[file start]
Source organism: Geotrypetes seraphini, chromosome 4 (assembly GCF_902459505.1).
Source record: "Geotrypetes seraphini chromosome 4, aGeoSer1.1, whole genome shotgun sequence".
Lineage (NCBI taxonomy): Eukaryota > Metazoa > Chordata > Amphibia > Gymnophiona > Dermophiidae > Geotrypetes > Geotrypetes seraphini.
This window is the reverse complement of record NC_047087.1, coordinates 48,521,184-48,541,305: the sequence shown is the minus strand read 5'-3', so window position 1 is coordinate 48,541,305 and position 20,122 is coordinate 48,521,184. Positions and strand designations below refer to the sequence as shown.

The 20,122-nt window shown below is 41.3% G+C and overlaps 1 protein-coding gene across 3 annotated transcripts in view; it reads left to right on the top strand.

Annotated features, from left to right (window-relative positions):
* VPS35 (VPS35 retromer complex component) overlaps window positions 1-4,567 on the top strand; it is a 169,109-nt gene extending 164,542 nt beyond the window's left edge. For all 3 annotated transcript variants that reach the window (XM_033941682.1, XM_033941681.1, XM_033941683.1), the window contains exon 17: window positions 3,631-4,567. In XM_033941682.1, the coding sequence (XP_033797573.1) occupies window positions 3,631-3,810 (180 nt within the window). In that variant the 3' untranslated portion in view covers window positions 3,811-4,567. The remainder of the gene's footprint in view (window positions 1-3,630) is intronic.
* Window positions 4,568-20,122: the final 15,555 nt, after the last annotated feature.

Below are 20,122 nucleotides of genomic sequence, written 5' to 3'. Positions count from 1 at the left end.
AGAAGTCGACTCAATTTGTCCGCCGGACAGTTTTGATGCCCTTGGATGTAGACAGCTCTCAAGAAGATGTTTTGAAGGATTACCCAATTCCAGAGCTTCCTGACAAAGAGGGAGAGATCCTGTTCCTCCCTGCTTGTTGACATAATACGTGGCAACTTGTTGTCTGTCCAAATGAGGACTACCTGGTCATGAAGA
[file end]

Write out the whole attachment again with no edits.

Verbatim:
Source organism: Geotrypetes seraphini, chromosome 4 (assembly GCF_902459505.1).
Source record: "Geotrypetes seraphini chromosome 4, aGeoSer1.1, whole genome shotgun sequence".
Lineage (NCBI taxonomy): Eukaryota > Metazoa > Chordata > Amphibia > Gymnophiona > Dermophiidae > Geotrypetes > Geotrypetes seraphini.
This window is the reverse complement of record NC_047087.1, coordinates 48,521,184-48,541,305: the sequence shown is the minus strand read 5'-3', so window position 1 is coordinate 48,541,305 and position 20,122 is coordinate 48,521,184. Positions and strand designations below refer to the sequence as shown.

The 20,122-nt window shown below is 41.3% G+C and overlaps 1 protein-coding gene across 3 annotated transcripts in view; it reads left to right on the top strand.

Annotated features, from left to right (window-relative positions):
* VPS35 (VPS35 retromer complex component) overlaps window positions 1-4,567 on the top strand; it is a 169,109-nt gene extending 164,542 nt beyond the window's left edge. For all 3 annotated transcript variants that reach the window (XM_033941682.1, XM_033941681.1, XM_033941683.1), the window contains exon 17: window positions 3,631-4,567. In XM_033941682.1, the coding sequence (XP_033797573.1) occupies window positions 3,631-3,810 (180 nt within the window). In that variant the 3' untranslated portion in view covers window positions 3,811-4,567. The remainder of the gene's footprint in view (window positions 1-3,630) is intronic.
* Window positions 4,568-20,122: the final 15,555 nt, after the last annotated feature.

Below are 20,122 nucleotides of genomic sequence, written 5' to 3'. Positions count from 1 at the left end.
AGAAGTCGACTCAATTTGTCCGCCGGACAGTTTTGATGCCCTTGGATGTAGACAGCTCTCAAGAAGATGTTTTGAAGGATTACCCAATTCCAGAGCTTCCTGACAAAGAGGGAGAGATCCTGTTCCTCCCTGCTTGTTGACATAATACGTGGCAACTTGTTGTCTGTCCAAATGAGGACTACCTGGTCATGAAGA